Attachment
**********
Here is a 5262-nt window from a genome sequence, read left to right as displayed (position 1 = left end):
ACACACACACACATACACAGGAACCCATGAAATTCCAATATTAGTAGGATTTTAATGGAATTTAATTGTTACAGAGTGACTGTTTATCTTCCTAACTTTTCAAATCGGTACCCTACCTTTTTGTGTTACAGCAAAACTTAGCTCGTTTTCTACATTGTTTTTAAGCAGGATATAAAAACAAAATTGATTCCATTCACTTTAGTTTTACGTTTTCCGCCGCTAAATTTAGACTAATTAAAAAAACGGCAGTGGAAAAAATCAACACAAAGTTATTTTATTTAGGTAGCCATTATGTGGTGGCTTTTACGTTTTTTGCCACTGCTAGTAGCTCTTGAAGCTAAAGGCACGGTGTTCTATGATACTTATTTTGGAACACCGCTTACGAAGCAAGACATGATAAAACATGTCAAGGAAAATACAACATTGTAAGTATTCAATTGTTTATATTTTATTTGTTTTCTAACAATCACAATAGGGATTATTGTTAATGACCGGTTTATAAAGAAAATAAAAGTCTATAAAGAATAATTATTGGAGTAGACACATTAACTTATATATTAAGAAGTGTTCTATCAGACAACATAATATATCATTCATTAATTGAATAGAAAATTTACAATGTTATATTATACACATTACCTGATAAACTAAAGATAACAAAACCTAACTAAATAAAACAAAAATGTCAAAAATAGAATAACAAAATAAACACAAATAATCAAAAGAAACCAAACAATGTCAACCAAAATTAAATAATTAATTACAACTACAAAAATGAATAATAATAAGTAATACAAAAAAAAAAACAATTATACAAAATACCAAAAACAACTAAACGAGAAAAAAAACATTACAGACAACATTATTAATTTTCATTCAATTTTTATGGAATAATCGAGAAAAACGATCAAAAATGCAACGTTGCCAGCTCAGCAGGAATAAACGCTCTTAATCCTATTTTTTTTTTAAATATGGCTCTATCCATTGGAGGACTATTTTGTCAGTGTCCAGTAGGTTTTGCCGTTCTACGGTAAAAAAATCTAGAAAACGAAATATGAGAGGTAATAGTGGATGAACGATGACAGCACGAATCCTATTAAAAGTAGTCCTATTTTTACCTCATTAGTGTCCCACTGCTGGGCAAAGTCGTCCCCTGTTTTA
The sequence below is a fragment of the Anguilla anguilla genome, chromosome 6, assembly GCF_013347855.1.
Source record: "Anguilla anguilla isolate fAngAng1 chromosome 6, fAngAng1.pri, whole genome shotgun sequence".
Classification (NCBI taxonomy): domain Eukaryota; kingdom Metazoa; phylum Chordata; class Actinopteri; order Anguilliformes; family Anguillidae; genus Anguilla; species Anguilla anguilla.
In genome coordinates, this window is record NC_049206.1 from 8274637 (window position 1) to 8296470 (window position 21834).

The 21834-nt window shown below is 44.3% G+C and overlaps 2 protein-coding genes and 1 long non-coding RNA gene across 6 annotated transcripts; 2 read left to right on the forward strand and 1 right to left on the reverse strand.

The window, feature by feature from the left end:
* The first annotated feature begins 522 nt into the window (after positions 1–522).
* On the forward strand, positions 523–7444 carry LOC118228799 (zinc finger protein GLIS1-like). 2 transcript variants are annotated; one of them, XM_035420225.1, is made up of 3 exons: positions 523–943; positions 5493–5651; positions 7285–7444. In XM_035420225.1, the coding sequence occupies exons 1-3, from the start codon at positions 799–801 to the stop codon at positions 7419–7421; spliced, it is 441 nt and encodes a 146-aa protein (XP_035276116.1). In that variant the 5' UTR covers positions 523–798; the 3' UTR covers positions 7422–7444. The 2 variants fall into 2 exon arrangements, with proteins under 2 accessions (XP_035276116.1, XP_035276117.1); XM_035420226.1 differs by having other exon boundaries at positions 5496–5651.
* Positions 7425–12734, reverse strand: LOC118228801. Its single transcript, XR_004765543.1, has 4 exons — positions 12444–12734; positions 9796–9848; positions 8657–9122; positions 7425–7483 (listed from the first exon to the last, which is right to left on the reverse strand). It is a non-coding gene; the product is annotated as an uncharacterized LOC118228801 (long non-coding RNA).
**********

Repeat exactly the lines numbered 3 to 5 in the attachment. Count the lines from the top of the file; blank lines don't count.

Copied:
The sequence below is a fragment of the Anguilla anguilla genome, chromosome 6, assembly GCF_013347855.1.
Source record: "Anguilla anguilla isolate fAngAng1 chromosome 6, fAngAng1.pri, whole genome shotgun sequence".
Classification (NCBI taxonomy): domain Eukaryota; kingdom Metazoa; phylum Chordata; class Actinopteri; order Anguilliformes; family Anguillidae; genus Anguilla; species Anguilla anguilla.